Clemson Coach Dabo Swinney, a man with a front-row seat to an epic night of Clemsoning. (Mark Wallheiser/Associated Press)

Top-ranked Florida State, without Jameis Winston, rallied for an overtime win Saturday, 23-17, over No. 22 Clemson. The game is sure to spawn innumerable articles and blog posts about Winston, the performance of his backup, Sean Maguire, and the Seminoles in general.

This isn’t one of those blog posts. This post is about “Clemsoning.” Or, as it trended on Twitter on Saturday night, #Clemsoning.

0clemsoning0920

See, there it is, to the left, just after “Winston” and a word from one of Twitter’s fine sponsors.

So what is “Clemsoning”? Well, it’s a term that’s made its way far enough into common parlance that it gets defined in Urban Dictionary. That Web site’s first definition reads thusly:

“The act of delivering an inexplicably disappointing performance, usually within the context of a college football season.”

A helpful example of use within a phrase is then offered: “Oklahoma State’s overtime loss to an unranked Iowa State was a full-blown Clemsoning.”

The fact is, Clemson’s performance Saturday, in which it repeatedly declined opportunities to beat the No. 1 team in the country at their crib, was very much par for the course. It’s just what Clemson does, year after year. The team has an uncanny knack for putting together talented squads that inevitably become less than the sum of their parts.

The Web site Lost Lettermen cites, as an example of Clemsoning, the 2012 Orange Bowl, pitting Clemson against West Virginia. The Tigers had finally not done a lot of Clemsoning that season, winning the ACC for the first time in 20 years and reaching its first-ever BCS bowl game. So what did it do in that bowl game? Clemson got blown out, 70-33.

But we need not go back any further than Saturday to find immaculate examples of Clemsoning. In the third quarter, with the game tied at 10, the Tigers had a first-and-goal from the Seminoles 1-yard line. Here comes a touchdown, right? Wrong. Two extremely predictable running plays right up the middle went nowhere, but wait, there was a penalty on Florida State, giving Clemson another second-down play, mere inches from the goal line.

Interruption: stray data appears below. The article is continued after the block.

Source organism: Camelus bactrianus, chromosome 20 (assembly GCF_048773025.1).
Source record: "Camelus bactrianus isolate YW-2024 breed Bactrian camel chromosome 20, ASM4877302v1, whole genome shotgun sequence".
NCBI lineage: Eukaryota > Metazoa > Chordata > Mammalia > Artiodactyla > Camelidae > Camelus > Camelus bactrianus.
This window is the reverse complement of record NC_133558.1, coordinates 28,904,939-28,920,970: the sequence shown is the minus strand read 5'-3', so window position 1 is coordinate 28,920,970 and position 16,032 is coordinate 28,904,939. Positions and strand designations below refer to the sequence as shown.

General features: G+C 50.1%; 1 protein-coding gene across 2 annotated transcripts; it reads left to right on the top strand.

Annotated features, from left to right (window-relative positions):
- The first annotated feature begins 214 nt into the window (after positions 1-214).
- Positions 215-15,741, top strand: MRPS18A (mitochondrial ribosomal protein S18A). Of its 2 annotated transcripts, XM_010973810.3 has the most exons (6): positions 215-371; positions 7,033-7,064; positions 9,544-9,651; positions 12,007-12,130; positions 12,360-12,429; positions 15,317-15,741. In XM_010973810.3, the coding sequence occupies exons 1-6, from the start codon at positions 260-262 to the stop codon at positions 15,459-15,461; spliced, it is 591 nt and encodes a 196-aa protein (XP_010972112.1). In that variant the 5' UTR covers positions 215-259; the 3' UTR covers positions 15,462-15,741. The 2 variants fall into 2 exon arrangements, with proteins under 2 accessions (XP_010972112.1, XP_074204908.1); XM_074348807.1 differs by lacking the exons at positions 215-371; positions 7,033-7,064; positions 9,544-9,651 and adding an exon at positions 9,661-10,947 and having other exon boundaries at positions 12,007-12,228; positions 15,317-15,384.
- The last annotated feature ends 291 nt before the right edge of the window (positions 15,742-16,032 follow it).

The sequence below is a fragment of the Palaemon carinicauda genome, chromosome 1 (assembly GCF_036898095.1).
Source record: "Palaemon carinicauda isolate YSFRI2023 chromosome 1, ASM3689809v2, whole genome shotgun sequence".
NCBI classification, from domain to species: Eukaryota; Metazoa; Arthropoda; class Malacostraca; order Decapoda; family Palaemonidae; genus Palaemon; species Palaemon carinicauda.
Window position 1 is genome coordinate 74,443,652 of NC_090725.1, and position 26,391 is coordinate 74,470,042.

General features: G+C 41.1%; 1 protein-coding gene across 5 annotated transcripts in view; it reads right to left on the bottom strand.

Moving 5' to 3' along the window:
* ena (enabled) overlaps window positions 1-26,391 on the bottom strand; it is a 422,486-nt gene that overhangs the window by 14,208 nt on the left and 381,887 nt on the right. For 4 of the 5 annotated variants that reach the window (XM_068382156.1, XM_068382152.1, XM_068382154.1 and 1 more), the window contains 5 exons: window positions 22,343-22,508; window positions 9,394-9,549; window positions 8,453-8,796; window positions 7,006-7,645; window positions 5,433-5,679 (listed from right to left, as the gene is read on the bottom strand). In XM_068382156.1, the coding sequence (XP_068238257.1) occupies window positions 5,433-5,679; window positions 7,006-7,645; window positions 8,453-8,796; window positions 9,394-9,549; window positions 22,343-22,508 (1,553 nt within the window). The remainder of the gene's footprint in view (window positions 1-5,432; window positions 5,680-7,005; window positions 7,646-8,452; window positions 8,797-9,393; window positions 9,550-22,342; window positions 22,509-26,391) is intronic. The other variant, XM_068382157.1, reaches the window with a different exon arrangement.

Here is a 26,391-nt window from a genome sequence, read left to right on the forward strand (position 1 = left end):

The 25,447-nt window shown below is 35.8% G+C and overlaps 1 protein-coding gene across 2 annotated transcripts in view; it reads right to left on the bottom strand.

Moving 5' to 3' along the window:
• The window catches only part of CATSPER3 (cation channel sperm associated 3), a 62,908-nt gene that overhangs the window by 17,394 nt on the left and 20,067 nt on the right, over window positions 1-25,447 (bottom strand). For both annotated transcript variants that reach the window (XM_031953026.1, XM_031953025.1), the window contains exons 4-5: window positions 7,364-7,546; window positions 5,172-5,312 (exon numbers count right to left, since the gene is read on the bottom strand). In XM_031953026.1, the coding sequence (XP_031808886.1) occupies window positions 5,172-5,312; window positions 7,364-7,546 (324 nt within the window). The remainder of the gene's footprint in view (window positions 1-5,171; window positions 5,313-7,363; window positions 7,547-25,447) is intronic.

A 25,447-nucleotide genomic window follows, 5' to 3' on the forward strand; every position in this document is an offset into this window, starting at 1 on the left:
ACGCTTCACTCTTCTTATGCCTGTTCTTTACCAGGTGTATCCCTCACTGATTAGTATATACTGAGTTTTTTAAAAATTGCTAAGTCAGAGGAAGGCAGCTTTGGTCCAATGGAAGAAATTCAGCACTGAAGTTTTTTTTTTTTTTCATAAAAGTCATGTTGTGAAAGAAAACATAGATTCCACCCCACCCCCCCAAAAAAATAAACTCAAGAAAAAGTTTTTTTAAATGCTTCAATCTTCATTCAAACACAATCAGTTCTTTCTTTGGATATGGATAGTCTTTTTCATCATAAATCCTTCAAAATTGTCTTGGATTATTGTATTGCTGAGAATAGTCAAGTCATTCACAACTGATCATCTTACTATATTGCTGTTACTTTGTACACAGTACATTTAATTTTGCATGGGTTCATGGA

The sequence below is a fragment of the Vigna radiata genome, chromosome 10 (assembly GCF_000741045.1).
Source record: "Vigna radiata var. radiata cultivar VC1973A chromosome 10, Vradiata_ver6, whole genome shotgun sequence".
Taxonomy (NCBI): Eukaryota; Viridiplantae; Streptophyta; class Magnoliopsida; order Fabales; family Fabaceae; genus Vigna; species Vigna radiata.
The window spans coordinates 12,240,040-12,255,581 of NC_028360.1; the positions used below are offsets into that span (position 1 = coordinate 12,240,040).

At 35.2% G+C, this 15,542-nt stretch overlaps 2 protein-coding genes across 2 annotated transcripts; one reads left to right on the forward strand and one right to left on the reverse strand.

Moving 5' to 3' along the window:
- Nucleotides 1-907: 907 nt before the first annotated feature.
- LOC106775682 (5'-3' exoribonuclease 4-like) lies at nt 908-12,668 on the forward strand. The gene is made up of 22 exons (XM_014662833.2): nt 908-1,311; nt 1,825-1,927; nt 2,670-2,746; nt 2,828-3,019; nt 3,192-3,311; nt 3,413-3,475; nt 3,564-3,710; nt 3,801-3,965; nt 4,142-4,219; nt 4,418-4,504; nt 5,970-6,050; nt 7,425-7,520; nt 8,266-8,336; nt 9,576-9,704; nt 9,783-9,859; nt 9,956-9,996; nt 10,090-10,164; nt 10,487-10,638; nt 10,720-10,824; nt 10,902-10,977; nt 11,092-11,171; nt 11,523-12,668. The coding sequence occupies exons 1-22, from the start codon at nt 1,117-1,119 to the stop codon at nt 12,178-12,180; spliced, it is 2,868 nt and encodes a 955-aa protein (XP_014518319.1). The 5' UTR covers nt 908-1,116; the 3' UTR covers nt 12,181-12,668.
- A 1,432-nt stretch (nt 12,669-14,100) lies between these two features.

Then Clemsoning happened. The snap to quarterback Deshaun Watson, who was in a shotgun formation — raising the question, “Why are the coaches having you stand back in the shotgun when your team is on the goal line??!!” — sailed right past, and Watson could only sprint back and fall on the ball at the 24-yard line. Two plays and a missed field goal later, the Tigers had nothing to show for near-certain scoring position.

Suffice it to say that Twitter noticed.

And that was well before Clemson blew a stone-cold, no-doubt, mortal-lock chance to win the game near the end. The Tigers had a second-and-two at the Seminoles’ 18 with about a minute and a half left in the game. All they needed was a field goal to take a lead with very little time left, but there couldn’t be any harm in running the ball to try and get a shorter kick, right? Wrong. Fumble! So very much … well, you know what.

Oh, and that was before Clemson, with no reason to have any confidence in its kicker, went for it on fourth down in overtime, needing less than a yard. Sure enough, that got stuffed, and two players later, Florida State was celebrating.

At this point, it wasn’t enough to point out that Clemson had just Clemsoned in epic fashion. Now it was time to discuss other life experiences that could qualify as #Clemsoning.

And on it went. Congratulations, Clemson, not every college football team could add such a fun, new term to the lexicon.

Related Content

Culpepper: Winston suspension produces special night